# Best-Case Running Time For Binary Search Tree Insertion

The notion of best-case running time is kind of ambiguous for me. According to wikipedia, the definition of best case running time is:

The term best-case performance is used in computer science to describe the way of an algorithm behaves under optimal conditions. For example, the best case for a simple linear search on a list occurs when the desired element is the first element of the list.

According to this definition, the best case running time for BST insertion should be $O(1)$ [consider that we are inserting to the root node]. But different resources says different things, some claim that it is $O(\log n)$ [perfect balanced tree] and some others claim that it is $O(1)$ which one should I believe?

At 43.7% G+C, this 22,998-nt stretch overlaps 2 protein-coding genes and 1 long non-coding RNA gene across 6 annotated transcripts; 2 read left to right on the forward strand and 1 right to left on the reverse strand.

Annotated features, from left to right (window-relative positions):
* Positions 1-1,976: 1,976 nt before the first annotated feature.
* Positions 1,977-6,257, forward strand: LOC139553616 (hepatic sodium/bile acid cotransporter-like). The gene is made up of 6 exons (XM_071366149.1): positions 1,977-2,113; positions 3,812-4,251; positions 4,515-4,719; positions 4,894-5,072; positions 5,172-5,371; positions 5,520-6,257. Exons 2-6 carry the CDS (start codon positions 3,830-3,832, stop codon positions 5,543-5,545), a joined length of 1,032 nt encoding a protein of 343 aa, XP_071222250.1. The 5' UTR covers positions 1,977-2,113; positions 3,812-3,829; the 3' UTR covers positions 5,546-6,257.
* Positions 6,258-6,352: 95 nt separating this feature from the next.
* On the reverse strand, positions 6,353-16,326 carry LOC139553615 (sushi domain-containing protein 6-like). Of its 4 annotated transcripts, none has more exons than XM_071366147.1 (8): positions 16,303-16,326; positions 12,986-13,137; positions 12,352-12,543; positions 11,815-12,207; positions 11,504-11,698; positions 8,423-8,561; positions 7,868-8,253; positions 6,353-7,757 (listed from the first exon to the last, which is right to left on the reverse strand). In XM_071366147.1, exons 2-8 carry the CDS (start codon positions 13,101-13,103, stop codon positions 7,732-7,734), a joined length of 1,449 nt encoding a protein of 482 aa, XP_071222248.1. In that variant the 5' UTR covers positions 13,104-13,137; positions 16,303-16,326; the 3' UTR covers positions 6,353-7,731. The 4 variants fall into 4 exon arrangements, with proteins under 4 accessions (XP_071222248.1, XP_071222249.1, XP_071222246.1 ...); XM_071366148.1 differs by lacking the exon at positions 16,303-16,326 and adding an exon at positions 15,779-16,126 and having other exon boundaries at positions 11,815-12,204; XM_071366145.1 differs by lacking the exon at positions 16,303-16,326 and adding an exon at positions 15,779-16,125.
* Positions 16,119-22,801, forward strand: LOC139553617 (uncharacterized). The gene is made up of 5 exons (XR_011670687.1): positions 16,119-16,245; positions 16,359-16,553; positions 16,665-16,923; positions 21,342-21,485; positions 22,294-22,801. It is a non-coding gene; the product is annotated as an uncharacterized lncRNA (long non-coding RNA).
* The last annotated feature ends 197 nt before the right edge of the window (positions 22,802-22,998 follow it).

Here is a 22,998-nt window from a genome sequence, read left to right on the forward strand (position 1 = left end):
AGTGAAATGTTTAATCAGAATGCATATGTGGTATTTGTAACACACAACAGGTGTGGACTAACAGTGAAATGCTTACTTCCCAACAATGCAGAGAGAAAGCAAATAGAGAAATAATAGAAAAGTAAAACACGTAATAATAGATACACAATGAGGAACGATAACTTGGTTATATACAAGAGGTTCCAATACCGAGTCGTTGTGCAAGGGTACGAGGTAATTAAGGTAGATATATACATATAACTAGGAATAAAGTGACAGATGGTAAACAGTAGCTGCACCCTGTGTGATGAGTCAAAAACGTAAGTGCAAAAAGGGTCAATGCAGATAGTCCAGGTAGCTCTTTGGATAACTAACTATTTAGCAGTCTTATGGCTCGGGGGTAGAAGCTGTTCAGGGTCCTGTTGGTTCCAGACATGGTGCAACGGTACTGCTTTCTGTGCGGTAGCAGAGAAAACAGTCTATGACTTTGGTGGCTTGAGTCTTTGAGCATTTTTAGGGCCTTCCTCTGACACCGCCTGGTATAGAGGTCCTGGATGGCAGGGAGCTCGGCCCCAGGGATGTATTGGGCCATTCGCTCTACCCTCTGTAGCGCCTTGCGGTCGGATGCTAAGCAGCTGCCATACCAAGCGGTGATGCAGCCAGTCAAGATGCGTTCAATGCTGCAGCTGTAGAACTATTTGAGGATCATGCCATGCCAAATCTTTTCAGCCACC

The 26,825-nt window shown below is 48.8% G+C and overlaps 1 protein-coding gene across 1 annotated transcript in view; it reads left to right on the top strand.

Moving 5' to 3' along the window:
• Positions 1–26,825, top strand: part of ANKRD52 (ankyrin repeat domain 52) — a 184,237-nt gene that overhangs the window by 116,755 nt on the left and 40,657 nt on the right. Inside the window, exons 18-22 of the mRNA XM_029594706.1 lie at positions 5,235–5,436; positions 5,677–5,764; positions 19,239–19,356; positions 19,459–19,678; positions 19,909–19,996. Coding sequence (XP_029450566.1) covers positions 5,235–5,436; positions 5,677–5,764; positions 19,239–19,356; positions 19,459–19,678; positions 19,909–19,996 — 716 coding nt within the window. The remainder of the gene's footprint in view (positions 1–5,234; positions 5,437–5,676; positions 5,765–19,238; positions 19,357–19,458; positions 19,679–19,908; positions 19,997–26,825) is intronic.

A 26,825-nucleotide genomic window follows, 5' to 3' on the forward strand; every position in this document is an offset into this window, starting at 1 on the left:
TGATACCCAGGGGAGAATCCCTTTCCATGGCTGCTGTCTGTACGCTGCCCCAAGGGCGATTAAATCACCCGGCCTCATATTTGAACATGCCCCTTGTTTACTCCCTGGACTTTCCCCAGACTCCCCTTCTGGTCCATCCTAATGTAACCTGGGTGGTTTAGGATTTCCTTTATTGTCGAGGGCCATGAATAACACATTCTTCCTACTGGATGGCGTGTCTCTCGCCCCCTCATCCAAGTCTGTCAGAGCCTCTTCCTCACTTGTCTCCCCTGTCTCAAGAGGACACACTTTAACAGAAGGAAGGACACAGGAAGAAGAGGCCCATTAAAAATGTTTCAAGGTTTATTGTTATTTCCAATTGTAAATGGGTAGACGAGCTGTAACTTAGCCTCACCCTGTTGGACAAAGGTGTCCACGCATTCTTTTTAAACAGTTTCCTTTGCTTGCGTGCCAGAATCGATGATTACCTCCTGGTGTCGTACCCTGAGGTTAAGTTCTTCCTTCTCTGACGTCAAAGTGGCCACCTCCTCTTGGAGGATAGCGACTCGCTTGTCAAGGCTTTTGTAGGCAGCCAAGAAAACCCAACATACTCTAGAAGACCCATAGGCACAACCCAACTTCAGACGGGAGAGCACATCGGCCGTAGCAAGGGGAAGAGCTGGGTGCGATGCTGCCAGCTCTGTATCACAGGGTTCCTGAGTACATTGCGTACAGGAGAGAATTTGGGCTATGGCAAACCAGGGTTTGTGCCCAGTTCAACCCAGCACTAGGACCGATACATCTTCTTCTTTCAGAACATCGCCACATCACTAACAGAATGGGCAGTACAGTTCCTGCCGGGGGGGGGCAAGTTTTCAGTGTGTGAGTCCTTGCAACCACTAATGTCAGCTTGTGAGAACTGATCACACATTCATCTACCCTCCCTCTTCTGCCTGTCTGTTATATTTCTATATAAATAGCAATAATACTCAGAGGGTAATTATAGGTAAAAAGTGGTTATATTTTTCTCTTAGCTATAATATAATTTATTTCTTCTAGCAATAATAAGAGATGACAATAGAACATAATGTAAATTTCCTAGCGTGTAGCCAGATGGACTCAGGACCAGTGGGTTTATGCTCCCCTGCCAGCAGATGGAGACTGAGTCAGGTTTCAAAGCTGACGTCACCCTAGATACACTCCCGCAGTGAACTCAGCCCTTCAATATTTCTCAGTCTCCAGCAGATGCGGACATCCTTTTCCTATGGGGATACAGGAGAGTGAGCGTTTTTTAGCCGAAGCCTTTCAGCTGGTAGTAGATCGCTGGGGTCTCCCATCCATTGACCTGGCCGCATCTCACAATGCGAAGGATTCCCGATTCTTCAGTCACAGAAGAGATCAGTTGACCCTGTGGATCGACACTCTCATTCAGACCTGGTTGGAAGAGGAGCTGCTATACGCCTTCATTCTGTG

• For any (reasonable) binary search tree implementation, the best-case insertion time is certainly $O(1)$ (for all sizes): all nodes are in the root's right subtree, the one to be inserted belong in the left.
• An optimal binary search tree implemenentation has worst-case insertion time in $\Theta(\log n)$; it is height-balanced (examples include AVL- and Red-Black-trees).